How Equivocal Is the Drift of Things
by Oliver Rice
Here we are in the present.
This is the patriarch, this the matriarch.
These are their sons and daughters
and those their further offspring,
cousins through the fourth generation of tots,
a clan capriciously dispersed about the city
and as distant as Detroit and San Antonio,
its integrity eroded by affinities for inlaw clans
and by disturbances in the double helix.
Here we are in their rooms,
witness to their privacies, their situations,
the distribution of their temperaments and talents,
the past arriving
according to various tellings of their stories.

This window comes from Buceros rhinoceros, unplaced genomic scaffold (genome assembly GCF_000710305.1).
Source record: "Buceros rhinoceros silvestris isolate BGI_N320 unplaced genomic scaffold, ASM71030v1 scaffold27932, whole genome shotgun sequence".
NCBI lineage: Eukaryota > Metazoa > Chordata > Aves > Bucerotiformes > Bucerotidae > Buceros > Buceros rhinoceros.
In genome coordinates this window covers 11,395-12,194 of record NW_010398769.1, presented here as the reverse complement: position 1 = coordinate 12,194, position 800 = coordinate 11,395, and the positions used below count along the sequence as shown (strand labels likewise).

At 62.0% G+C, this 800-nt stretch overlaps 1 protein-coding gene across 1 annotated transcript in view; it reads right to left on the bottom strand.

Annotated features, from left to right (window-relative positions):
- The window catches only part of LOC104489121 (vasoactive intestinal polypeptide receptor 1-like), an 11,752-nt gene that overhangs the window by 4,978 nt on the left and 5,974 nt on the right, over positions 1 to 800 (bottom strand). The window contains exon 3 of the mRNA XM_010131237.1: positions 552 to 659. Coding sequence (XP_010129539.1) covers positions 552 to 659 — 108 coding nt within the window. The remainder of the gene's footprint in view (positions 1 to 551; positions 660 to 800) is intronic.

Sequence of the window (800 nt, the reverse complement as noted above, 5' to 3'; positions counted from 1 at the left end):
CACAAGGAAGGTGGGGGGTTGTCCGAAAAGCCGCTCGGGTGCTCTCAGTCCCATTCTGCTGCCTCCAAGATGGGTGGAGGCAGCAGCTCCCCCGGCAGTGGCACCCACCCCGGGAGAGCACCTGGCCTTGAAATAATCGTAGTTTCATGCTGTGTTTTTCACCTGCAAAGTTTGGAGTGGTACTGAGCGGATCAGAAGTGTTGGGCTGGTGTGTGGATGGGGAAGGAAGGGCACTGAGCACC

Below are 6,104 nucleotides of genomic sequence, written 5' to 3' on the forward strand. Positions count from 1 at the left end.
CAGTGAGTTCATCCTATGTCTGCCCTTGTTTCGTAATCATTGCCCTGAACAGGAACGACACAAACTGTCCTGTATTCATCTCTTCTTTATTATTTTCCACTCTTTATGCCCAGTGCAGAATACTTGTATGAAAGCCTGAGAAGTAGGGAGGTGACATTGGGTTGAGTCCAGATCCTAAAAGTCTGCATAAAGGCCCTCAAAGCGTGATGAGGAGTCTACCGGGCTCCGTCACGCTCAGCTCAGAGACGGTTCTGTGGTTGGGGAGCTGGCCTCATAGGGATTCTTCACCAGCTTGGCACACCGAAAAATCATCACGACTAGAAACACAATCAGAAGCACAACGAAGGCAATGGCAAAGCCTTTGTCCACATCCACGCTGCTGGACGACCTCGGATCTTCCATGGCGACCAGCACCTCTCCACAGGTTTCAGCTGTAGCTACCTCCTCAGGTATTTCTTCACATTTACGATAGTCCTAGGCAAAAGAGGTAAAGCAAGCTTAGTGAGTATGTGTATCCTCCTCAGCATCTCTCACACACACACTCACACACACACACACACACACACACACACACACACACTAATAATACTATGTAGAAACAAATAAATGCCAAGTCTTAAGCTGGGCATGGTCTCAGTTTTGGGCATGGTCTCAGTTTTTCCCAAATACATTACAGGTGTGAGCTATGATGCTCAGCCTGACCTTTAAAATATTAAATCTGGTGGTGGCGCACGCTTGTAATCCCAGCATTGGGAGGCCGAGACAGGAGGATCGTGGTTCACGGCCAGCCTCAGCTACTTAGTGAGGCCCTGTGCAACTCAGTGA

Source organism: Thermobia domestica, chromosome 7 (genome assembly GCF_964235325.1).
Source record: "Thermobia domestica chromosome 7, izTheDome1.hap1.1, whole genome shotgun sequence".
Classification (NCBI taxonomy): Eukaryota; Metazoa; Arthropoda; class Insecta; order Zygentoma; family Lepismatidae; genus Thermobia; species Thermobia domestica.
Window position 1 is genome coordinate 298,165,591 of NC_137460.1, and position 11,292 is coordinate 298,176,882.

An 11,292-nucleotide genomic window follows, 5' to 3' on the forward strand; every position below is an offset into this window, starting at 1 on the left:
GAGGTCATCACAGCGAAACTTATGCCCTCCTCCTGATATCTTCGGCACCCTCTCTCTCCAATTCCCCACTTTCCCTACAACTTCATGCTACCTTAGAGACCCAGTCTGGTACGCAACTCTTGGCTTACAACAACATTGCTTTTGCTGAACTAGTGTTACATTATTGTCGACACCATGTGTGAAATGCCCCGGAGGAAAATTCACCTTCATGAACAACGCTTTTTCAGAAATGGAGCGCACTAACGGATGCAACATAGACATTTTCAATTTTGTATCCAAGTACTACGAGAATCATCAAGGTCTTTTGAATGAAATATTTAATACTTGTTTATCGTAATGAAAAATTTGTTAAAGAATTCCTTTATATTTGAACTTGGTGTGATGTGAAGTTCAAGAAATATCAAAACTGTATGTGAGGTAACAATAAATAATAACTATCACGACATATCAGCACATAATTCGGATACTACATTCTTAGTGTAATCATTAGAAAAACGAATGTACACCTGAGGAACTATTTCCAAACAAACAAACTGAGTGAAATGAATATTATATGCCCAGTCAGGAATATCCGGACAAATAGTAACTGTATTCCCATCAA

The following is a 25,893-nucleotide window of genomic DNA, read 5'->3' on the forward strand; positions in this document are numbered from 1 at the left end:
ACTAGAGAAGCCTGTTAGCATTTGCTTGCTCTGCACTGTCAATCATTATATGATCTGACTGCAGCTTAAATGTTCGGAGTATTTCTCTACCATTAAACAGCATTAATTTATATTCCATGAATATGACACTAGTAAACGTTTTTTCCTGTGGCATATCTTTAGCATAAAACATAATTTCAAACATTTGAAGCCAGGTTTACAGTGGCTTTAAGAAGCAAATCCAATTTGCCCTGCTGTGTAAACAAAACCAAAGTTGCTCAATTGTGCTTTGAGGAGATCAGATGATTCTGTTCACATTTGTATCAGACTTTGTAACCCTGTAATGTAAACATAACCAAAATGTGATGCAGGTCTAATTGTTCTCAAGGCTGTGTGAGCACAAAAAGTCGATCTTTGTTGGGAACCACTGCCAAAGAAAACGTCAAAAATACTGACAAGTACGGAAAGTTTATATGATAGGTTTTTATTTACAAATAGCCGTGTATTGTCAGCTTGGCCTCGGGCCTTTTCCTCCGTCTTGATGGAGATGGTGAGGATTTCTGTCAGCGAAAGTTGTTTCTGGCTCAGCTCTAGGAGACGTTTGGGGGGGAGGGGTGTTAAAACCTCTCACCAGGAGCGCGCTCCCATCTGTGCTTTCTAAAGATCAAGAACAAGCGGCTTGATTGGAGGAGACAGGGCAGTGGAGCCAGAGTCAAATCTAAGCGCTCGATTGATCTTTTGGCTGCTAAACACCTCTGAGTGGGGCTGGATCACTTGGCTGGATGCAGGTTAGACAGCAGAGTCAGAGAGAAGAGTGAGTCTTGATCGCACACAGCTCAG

How idiomatic are their opinions,
how ambiguous their aspirations,
the shadows in their voices,
the small rules of their evenings.
Out there is the zeitgeist at work.;
How restless are the probabilities,
are the rumors that come in on the wind,
the memories of the streets,
littered with myth and causality,
with politics and dailiness.
How equivocal is the drift of things,
how enigmatic the collective soliloquy.
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